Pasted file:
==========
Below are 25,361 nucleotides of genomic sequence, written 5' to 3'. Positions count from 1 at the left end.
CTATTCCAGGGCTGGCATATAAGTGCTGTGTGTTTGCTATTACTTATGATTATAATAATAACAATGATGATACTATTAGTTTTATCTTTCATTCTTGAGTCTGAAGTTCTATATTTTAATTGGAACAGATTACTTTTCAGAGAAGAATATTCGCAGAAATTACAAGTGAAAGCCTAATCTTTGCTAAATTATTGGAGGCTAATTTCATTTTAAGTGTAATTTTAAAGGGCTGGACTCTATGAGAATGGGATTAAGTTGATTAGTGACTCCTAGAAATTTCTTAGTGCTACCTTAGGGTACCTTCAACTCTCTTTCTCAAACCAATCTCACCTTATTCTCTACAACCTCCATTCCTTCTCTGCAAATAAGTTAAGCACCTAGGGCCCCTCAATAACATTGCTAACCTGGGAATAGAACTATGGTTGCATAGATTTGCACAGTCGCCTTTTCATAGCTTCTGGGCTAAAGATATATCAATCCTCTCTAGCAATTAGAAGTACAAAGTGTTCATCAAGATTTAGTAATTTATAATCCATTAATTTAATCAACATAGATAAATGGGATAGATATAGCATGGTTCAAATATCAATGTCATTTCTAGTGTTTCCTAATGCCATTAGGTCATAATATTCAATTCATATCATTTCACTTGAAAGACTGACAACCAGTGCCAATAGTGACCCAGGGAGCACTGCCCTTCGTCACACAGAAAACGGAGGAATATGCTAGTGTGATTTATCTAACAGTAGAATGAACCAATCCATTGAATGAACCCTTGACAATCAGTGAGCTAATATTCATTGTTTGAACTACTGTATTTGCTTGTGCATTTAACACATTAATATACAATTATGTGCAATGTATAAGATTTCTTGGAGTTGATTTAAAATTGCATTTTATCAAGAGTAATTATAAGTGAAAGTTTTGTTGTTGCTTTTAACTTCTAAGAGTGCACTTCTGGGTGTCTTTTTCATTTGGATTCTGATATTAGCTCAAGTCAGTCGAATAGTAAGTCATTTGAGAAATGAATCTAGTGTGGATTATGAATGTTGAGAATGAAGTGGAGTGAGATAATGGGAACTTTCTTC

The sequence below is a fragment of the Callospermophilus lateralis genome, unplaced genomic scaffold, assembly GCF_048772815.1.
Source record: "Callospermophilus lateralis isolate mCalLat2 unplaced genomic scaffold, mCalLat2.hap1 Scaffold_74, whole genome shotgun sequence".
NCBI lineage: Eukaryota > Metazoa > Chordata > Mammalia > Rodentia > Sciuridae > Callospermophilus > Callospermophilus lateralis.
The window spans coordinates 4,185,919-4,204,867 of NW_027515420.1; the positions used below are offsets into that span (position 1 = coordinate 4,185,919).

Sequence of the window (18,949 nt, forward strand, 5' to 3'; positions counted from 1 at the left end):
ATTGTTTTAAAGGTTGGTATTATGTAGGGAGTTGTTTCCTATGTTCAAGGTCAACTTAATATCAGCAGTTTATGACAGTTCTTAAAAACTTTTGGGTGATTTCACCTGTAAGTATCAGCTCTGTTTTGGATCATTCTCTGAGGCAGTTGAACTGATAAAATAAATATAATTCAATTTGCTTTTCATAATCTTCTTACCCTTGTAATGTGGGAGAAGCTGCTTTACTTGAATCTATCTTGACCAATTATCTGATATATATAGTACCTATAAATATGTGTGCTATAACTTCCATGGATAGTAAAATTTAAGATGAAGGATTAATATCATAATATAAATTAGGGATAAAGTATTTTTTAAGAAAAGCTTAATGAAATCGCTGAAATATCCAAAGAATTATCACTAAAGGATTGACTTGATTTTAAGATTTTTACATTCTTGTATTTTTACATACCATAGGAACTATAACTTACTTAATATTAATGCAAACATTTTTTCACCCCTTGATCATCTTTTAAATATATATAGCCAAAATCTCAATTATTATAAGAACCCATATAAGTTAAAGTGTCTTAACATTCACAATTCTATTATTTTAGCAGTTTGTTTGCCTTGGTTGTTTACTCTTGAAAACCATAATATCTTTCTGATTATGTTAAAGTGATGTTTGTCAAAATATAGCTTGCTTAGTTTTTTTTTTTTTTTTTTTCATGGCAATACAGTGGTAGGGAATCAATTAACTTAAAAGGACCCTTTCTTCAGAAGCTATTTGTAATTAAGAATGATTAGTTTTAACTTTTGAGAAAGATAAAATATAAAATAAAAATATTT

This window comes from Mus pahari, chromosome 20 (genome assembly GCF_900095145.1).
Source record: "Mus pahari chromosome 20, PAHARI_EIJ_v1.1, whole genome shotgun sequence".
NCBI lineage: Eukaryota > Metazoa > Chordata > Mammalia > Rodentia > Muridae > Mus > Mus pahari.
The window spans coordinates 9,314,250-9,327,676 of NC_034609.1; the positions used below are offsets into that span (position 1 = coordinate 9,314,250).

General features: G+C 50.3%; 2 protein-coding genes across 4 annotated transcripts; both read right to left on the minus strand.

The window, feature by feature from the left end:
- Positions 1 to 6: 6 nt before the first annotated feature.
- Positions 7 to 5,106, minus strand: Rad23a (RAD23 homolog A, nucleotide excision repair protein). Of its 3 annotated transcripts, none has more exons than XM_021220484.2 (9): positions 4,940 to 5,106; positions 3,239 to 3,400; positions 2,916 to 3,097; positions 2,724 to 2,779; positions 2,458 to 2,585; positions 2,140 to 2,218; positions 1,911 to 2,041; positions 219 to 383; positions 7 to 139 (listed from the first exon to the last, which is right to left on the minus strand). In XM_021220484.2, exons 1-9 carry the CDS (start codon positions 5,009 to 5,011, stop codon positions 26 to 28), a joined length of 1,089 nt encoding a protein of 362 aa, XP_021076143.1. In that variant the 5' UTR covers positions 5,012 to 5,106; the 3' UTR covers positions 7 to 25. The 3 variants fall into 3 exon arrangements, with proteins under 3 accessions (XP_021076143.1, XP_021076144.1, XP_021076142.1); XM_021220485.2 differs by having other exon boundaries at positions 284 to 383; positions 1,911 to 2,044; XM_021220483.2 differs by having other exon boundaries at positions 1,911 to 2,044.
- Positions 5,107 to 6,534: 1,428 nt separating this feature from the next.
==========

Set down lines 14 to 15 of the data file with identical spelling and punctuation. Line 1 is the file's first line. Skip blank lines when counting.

The window, feature by feature from the left end:
- Positions 1 to 6: 6 nt before the first annotated feature.